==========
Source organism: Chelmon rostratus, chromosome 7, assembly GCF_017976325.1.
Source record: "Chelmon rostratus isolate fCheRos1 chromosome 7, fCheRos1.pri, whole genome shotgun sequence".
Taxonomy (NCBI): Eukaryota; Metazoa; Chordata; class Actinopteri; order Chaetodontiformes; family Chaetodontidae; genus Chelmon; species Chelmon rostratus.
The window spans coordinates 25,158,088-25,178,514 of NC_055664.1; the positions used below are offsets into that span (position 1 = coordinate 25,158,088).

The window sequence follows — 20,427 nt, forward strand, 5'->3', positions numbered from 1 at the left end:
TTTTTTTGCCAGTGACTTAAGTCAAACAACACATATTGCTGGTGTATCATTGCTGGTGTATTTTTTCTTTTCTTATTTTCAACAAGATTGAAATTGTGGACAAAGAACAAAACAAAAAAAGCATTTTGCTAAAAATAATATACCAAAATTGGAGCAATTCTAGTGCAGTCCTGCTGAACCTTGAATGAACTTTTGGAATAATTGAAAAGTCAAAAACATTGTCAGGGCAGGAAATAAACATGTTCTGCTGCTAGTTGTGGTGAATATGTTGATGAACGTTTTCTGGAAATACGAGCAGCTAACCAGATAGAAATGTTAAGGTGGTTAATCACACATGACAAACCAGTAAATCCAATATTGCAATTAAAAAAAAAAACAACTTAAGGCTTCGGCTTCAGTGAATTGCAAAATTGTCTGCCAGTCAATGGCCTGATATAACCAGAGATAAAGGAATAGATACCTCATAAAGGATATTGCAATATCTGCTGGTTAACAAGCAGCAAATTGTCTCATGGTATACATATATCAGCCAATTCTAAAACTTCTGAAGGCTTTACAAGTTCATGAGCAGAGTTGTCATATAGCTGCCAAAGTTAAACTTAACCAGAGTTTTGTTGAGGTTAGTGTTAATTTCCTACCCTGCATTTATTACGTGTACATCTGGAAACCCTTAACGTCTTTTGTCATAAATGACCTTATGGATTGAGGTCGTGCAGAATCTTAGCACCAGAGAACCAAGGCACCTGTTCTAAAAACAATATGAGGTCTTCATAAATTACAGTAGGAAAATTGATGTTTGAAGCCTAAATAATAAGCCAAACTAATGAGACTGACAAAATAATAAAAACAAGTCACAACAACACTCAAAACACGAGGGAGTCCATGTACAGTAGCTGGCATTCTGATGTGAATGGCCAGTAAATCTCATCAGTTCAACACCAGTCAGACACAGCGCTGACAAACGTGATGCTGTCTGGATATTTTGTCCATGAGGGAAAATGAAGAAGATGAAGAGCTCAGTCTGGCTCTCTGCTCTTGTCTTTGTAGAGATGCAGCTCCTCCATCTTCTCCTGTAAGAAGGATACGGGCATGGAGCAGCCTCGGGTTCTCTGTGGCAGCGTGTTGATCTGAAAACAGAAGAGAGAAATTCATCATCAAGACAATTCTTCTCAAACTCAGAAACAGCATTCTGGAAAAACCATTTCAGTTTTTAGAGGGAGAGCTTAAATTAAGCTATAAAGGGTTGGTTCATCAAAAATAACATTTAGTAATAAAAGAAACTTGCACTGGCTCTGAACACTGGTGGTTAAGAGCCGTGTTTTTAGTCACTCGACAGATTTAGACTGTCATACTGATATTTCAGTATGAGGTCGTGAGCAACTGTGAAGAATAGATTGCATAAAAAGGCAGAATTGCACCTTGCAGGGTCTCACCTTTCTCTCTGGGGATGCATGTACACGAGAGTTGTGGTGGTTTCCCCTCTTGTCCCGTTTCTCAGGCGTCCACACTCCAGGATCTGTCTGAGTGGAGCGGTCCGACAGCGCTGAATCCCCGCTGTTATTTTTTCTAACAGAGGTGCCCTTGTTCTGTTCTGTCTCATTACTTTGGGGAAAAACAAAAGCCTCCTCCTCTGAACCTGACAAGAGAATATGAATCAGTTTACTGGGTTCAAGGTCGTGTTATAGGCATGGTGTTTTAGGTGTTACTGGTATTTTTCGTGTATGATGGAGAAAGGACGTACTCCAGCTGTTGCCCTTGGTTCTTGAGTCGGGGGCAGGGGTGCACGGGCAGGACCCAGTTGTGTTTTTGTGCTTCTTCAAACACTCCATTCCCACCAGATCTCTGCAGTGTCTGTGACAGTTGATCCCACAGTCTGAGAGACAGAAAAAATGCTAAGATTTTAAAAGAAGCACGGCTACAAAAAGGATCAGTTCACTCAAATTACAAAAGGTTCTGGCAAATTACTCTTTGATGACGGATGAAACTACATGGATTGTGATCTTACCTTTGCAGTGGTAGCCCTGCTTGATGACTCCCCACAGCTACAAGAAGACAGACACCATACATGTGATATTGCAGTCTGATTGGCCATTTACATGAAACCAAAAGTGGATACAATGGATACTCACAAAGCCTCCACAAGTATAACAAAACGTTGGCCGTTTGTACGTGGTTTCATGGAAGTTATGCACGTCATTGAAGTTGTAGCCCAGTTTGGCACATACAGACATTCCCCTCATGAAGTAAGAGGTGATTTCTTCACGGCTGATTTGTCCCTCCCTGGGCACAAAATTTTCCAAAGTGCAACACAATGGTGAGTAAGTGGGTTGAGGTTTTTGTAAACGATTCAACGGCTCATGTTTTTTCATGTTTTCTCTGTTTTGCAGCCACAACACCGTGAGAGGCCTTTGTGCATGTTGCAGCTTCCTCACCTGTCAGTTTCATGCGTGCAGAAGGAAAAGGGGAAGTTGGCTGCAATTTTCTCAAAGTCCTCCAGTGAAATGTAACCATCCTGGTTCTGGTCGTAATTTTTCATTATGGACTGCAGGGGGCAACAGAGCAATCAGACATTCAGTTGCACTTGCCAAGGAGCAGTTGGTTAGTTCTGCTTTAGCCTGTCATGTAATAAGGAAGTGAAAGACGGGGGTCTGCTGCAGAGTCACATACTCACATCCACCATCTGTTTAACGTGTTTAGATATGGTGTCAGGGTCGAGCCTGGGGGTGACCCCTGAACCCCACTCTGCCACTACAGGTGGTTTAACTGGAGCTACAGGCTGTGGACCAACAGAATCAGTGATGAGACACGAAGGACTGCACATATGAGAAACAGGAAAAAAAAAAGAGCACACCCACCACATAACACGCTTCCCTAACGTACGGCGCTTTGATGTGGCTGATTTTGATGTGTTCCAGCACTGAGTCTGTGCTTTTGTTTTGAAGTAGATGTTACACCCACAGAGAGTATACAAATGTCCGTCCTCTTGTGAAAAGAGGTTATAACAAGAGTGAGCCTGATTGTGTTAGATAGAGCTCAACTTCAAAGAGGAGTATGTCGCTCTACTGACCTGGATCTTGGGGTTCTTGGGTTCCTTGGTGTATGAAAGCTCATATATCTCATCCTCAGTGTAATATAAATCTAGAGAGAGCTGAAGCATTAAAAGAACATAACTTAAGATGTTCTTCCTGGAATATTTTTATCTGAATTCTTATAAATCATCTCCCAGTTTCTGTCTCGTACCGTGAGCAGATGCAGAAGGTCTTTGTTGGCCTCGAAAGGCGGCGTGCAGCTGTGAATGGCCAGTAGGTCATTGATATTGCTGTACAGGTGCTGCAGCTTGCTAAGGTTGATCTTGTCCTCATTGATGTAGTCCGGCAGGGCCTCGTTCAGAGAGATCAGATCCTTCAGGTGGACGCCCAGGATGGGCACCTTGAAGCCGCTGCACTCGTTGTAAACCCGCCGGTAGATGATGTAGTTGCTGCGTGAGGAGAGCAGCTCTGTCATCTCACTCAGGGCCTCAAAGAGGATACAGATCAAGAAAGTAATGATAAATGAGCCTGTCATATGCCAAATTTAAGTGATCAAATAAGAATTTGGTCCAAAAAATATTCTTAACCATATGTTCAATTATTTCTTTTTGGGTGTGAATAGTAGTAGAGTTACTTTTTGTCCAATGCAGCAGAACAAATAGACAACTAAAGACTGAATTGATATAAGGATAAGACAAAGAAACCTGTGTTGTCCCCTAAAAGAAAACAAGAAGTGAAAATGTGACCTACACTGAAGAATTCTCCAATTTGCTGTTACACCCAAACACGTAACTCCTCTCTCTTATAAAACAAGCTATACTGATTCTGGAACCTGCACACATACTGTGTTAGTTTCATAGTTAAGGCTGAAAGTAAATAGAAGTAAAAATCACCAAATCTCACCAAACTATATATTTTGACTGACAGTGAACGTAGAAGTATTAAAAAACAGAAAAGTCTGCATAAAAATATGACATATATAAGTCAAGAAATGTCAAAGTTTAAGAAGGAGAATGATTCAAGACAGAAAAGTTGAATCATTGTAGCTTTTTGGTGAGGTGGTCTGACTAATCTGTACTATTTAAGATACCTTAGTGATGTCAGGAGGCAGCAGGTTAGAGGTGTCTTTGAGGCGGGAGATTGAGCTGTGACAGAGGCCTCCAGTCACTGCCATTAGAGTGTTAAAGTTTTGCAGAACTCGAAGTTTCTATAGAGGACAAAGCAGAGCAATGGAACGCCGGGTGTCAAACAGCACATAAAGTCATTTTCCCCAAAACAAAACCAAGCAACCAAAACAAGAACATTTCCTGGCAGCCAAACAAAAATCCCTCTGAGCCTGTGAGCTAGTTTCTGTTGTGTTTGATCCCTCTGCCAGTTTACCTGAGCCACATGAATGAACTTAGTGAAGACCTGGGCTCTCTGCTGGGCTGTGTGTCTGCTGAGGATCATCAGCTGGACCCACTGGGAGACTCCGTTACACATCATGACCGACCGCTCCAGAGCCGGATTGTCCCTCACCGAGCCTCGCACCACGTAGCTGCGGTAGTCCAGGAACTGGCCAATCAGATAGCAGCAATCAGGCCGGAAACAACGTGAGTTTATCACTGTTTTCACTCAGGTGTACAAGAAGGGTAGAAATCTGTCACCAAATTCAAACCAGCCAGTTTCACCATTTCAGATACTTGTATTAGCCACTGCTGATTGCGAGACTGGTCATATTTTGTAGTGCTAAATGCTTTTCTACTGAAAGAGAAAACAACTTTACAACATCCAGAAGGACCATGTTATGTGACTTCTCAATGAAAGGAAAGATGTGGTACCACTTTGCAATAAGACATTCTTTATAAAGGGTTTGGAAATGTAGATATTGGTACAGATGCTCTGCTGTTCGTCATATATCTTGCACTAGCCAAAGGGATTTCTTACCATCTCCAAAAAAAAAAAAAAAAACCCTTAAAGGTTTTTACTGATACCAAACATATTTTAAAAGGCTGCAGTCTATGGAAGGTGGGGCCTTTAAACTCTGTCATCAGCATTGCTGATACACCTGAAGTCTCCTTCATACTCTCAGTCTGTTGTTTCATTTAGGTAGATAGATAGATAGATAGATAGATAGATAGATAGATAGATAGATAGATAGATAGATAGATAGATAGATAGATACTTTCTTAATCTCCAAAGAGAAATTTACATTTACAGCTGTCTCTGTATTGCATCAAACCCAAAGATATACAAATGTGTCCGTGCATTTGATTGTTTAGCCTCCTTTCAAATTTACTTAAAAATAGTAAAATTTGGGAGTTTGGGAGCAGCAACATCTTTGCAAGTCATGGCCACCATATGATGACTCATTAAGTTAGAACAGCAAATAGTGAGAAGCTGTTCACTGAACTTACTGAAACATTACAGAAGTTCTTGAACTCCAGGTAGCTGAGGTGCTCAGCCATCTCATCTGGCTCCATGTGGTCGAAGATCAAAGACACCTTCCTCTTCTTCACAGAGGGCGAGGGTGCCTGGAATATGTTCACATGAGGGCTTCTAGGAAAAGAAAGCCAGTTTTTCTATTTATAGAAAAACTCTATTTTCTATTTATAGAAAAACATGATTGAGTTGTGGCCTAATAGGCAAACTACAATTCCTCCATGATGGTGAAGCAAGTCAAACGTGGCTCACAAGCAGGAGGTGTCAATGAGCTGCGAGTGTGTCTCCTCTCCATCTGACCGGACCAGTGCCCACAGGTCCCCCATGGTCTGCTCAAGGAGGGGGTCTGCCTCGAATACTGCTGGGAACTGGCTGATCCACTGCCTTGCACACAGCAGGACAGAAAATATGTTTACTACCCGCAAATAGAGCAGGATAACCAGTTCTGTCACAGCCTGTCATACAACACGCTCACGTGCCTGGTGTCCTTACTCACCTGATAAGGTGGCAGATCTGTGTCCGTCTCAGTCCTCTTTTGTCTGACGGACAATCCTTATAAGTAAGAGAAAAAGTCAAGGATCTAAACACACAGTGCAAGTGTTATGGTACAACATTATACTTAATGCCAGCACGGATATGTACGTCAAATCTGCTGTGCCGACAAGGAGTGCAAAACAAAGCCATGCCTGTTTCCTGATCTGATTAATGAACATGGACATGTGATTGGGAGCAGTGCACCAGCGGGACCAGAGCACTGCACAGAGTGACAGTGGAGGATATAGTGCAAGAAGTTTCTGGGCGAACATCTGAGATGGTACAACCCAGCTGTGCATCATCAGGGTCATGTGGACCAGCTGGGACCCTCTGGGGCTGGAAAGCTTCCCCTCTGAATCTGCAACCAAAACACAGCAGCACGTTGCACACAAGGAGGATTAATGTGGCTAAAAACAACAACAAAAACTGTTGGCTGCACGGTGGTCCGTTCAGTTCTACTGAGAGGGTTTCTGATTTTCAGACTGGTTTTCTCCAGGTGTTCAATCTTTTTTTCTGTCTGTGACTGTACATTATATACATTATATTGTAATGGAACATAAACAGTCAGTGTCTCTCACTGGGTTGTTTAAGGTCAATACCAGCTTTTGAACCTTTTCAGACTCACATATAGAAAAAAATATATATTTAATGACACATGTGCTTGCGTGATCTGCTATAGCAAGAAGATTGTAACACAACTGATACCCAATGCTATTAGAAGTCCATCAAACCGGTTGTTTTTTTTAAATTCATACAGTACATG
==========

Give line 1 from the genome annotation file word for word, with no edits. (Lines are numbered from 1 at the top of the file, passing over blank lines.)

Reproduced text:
Source organism: Chelmon rostratus, chromosome 7, assembly GCF_017976325.1.